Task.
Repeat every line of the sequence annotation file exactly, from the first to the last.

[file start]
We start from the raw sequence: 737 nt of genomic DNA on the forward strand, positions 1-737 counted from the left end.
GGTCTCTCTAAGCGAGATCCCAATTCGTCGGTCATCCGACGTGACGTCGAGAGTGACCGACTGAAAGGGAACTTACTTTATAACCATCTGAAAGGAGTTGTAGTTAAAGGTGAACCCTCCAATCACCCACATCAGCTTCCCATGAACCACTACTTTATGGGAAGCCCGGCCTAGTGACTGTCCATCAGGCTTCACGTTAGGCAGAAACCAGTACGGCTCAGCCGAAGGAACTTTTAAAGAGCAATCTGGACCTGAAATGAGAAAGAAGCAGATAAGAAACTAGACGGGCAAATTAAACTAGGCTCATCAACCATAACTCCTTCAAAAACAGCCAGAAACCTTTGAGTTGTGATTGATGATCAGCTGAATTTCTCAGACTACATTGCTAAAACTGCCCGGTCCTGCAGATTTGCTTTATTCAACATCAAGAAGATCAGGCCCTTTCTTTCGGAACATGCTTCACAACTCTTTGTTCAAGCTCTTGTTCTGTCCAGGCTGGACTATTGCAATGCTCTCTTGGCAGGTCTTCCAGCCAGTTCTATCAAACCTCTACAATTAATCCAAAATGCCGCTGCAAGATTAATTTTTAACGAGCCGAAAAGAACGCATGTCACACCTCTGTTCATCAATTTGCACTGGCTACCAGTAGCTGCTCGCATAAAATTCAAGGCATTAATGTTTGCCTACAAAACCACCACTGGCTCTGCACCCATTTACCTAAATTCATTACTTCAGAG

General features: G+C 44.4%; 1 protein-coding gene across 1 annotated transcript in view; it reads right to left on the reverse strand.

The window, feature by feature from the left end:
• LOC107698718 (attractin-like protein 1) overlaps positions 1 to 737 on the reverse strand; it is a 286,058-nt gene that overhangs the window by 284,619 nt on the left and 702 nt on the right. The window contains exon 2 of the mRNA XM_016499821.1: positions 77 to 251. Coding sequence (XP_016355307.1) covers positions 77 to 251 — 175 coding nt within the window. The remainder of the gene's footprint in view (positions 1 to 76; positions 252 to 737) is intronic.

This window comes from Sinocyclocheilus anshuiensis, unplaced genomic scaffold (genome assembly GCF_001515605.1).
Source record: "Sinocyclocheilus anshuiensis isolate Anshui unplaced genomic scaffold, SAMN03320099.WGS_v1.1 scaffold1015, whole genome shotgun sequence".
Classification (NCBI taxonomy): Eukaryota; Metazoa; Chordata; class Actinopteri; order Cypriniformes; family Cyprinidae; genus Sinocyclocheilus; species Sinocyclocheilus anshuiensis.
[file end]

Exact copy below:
We start from the raw sequence: 737 nt of genomic DNA on the forward strand, positions 1-737 counted from the left end.
GGTCTCTCTAAGCGAGATCCCAATTCGTCGGTCATCCGACGTGACGTCGAGAGTGACCGACTGAAAGGGAACTTACTTTATAACCATCTGAAAGGAGTTGTAGTTAAAGGTGAACCCTCCAATCACCCACATCAGCTTCCCATGAACCACTACTTTATGGGAAGCCCGGCCTAGTGACTGTCCATCAGGCTTCACGTTAGGCAGAAACCAGTACGGCTCAGCCGAAGGAACTTTTAAAGAGCAATCTGGACCTGAAATGAGAAAGAAGCAGATAAGAAACTAGACGGGCAAATTAAACTAGGCTCATCAACCATAACTCCTTCAAAAACAGCCAGAAACCTTTGAGTTGTGATTGATGATCAGCTGAATTTCTCAGACTACATTGCTAAAACTGCCCGGTCCTGCAGATTTGCTTTATTCAACATCAAGAAGATCAGGCCCTTTCTTTCGGAACATGCTTCACAACTCTTTGTTCAAGCTCTTGTTCTGTCCAGGCTGGACTATTGCAATGCTCTCTTGGCAGGTCTTCCAGCCAGTTCTATCAAACCTCTACAATTAATCCAAAATGCCGCTGCAAGATTAATTTTTAACGAGCCGAAAAGAACGCATGTCACACCTCTGTTCATCAATTTGCACTGGCTACCAGTAGCTGCTCGCATAAAATTCAAGGCATTAATGTTTGCCTACAAAACCACCACTGGCTCTGCACCCATTTACCTAAATTCATTACTTCAGAG

General features: G+C 44.4%; 1 protein-coding gene across 1 annotated transcript in view; it reads right to left on the reverse strand.

The window, feature by feature from the left end:
• LOC107698718 (attractin-like protein 1) overlaps positions 1 to 737 on the reverse strand; it is a 286,058-nt gene that overhangs the window by 284,619 nt on the left and 702 nt on the right. The window contains exon 2 of the mRNA XM_016499821.1: positions 77 to 251. Coding sequence (XP_016355307.1) covers positions 77 to 251 — 175 coding nt within the window. The remainder of the gene's footprint in view (positions 1 to 76; positions 252 to 737) is intronic.

This window comes from Sinocyclocheilus anshuiensis, unplaced genomic scaffold (genome assembly GCF_001515605.1).
Source record: "Sinocyclocheilus anshuiensis isolate Anshui unplaced genomic scaffold, SAMN03320099.WGS_v1.1 scaffold1015, whole genome shotgun sequence".
Classification (NCBI taxonomy): Eukaryota; Metazoa; Chordata; class Actinopteri; order Cypriniformes; family Cyprinidae; genus Sinocyclocheilus; species Sinocyclocheilus anshuiensis.